It's the-chicken-or-the-egg question that has perplexed weekend athletes since the invention of the high-top tennis shoe: Do fancy outfits worn by super-serious athletes make them better athletes, or are they wearing fancy outfits because they're better athletes?
A little of both, experts say.
Take the brightly colored unitards that elite bicyclists wear, often while traveling in a peloton -- biking jargon for a pack of riders that resembles a cross between Hells Angels and a convention of NASCAR drivers. Yes, the outfits distinguish their gung-ho attitude from the guy laboring along on his 30-year-old 10-speed while wearing a faded Grateful Dead T-shirt and baggy shorts, but there's more to it than that.
"We don't wear them just to look cool," said Mike Theiler, manager of the Grand Performance bike shop in St. Paul. "In fact, not everybody looks cool in them."
That's because the suits are skin-tight, and, let's face it, that's not the most flattering look for some. But the fact that they're so tight also is a factor in reducing wind drag. "Baggy shorts can slow you down," Theiler said.
Therein lies the answer to chicken/egg quandary. Only an elite cyclist would be concerned with the extra mile or two per hour that can be milked from an aerodynamic outfit. So, yes, he wears it because he's better, and he wears it to make him better.
Besides, loose-fitting shorts aren't always the most attractive fashion statement on a bike, either, Theiler added. "If you're riding into the wind, it can blow your baggy shorts up, and pretty soon it looks like you're wearing a Speedo," he warned.
The high-tech bike gear crowd is mostly a self-defining market, said Joe Olson, a member of the Hiawatha Bicycling Club. About 95 percent of adult riders don't have any interest in racing or riding in fast packs, he estimated. As for the serious pack riders, they define themselves by their high-performance bikes with prices that start at $1,600 and go up fast.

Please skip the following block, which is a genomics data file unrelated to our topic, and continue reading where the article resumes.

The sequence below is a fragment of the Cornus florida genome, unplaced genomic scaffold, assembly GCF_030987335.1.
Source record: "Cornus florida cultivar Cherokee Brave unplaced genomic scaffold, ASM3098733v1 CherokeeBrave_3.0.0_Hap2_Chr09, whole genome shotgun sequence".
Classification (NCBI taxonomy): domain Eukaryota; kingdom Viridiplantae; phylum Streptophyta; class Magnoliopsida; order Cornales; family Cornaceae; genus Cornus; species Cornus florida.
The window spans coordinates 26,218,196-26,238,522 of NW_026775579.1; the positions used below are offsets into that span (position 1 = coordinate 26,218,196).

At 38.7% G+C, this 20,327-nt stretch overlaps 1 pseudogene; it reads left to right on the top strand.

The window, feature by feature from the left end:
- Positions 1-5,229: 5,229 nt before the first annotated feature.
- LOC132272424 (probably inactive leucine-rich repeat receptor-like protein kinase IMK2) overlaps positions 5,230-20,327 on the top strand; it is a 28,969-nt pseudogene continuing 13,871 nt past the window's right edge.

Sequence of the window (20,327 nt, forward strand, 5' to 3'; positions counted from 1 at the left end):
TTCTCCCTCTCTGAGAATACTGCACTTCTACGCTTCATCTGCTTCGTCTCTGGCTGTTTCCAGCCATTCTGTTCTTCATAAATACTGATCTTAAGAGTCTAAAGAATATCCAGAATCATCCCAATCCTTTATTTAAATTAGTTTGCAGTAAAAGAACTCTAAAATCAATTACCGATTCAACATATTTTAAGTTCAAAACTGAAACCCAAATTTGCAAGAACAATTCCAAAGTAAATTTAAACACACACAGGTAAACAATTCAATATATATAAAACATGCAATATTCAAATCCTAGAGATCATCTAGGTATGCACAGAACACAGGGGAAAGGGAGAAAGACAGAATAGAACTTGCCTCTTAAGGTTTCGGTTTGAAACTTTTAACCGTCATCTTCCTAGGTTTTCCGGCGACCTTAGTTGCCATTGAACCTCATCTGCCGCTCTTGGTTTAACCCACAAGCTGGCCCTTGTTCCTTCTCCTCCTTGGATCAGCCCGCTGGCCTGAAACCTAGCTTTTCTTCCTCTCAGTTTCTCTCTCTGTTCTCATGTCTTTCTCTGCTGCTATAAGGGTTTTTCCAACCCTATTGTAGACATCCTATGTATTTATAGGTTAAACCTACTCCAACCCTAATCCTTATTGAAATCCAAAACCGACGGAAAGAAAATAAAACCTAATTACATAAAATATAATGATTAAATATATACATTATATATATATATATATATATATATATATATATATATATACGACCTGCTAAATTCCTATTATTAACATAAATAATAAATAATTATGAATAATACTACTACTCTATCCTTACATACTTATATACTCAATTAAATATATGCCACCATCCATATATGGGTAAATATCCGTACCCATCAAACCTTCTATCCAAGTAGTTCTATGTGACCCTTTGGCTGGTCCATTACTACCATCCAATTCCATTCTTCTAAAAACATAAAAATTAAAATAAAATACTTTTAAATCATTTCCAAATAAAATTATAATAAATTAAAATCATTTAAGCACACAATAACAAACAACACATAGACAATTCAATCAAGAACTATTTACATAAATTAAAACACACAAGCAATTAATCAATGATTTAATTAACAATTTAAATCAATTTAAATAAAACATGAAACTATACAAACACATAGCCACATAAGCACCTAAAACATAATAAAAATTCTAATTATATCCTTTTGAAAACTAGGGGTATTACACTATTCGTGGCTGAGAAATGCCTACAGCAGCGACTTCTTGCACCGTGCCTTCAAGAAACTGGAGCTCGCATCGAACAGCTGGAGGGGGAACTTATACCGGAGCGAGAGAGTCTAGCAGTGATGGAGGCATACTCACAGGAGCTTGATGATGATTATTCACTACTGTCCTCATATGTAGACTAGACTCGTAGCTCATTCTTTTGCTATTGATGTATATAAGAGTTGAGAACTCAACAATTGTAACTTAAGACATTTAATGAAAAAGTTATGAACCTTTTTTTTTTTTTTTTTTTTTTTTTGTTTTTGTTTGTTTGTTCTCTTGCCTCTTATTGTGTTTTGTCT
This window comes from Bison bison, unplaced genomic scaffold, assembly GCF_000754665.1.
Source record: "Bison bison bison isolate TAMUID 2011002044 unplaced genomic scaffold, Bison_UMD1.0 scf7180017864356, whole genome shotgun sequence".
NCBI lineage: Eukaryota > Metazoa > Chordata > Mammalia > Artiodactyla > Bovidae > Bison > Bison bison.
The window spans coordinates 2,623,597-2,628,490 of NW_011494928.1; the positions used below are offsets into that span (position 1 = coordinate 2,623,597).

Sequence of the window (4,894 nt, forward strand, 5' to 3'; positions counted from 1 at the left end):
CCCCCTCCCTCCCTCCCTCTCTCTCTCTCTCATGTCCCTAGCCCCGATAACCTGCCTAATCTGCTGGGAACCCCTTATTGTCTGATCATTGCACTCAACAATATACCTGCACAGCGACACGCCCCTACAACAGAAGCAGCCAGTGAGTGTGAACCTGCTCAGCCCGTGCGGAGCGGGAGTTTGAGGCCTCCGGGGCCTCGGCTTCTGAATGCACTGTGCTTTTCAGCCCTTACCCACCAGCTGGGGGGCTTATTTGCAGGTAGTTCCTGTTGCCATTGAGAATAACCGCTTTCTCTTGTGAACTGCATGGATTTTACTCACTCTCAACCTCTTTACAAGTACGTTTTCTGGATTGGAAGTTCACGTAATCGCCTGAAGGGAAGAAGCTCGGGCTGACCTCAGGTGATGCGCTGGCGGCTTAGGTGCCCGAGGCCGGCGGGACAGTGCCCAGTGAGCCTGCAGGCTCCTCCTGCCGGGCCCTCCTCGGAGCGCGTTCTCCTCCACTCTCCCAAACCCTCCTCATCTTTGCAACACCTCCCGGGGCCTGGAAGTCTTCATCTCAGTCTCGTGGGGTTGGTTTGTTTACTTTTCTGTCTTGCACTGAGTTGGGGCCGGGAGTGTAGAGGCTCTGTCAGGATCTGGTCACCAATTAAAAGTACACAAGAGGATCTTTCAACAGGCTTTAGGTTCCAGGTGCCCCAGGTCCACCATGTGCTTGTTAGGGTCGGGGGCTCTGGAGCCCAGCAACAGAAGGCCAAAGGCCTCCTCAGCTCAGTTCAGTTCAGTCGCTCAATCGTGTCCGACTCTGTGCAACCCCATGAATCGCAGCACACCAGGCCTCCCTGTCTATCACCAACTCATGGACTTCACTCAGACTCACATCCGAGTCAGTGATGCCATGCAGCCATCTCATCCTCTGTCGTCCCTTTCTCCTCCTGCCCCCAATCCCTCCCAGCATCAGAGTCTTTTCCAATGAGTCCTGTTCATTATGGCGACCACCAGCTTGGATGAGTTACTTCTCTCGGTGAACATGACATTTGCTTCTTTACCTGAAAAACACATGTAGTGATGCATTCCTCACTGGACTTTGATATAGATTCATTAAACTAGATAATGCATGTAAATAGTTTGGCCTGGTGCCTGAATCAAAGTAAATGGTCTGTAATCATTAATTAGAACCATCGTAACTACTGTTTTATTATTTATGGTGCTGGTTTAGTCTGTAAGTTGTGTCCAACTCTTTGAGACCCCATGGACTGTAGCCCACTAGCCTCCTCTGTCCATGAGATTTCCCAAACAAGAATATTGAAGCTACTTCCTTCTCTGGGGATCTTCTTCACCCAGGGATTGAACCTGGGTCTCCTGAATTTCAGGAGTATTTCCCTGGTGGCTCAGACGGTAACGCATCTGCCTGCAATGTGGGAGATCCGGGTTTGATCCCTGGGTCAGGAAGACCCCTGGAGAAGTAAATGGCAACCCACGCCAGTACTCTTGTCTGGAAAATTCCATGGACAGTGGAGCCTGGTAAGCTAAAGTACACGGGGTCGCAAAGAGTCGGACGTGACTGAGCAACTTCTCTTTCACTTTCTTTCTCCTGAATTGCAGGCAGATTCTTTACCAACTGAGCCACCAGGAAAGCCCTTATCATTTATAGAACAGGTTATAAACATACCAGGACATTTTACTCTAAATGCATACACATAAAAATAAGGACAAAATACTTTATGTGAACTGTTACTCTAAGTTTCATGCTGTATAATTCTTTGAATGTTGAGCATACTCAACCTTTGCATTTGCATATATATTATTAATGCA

Runners always seem to be fascinated with the latest paraphernalia, said Paul Horan, owner of Gear Running Store in Edina. Some of the interest is fashion-oriented, he conceded, but the bulk of it is driven by technological advances.
"We've come a long way from the days of the cotton T-shirts," he said. "The latest thing is body-cooling fabrics that actually can cool you off when you start to sweat in the heat."
The weight of the clothing -- or, more precisely, the lack of weight -- also is a major factor, especially for top-notch competitors.
"When I started running in the '70s, it was all about layers," he said. "In the winter, you'd be wearing so many layers that you looked like the Michelin Man. Now we've got jackets that are so high-tech that you can go out in the dead of winter with just the jacket over a T-shirt."
There's an old saw that applies to these elitist sports outfits: "The clothes make the man." These days, it seems, everything has to be scientific, so even though the theory is the same, it's accompanied by highfalutin nomenclature: It's now called "enclothed cognition." It's the theory that if you look better, you feel better, and if you feel better, you perform better.
"I think a lot of it is a confidence factor," agreed Anne Burke, manager of Michael Lynne's Tennis Shop in St. Louis Park. "The more you believe in yourself, the better you're going to play. So if you feel good, you're going to play good."
Because better athletes tend to gravitate toward high-end gear, showing up in fancy tennis duds can give a player a psychological edge over an opponent -- although that can dissipate in a hurry once you actually start playing.
"We have customers who say, 'At least when I walk on the court, I'm going to look the part,'" she said with a laugh.
Jeff Strickler • 612-673-7392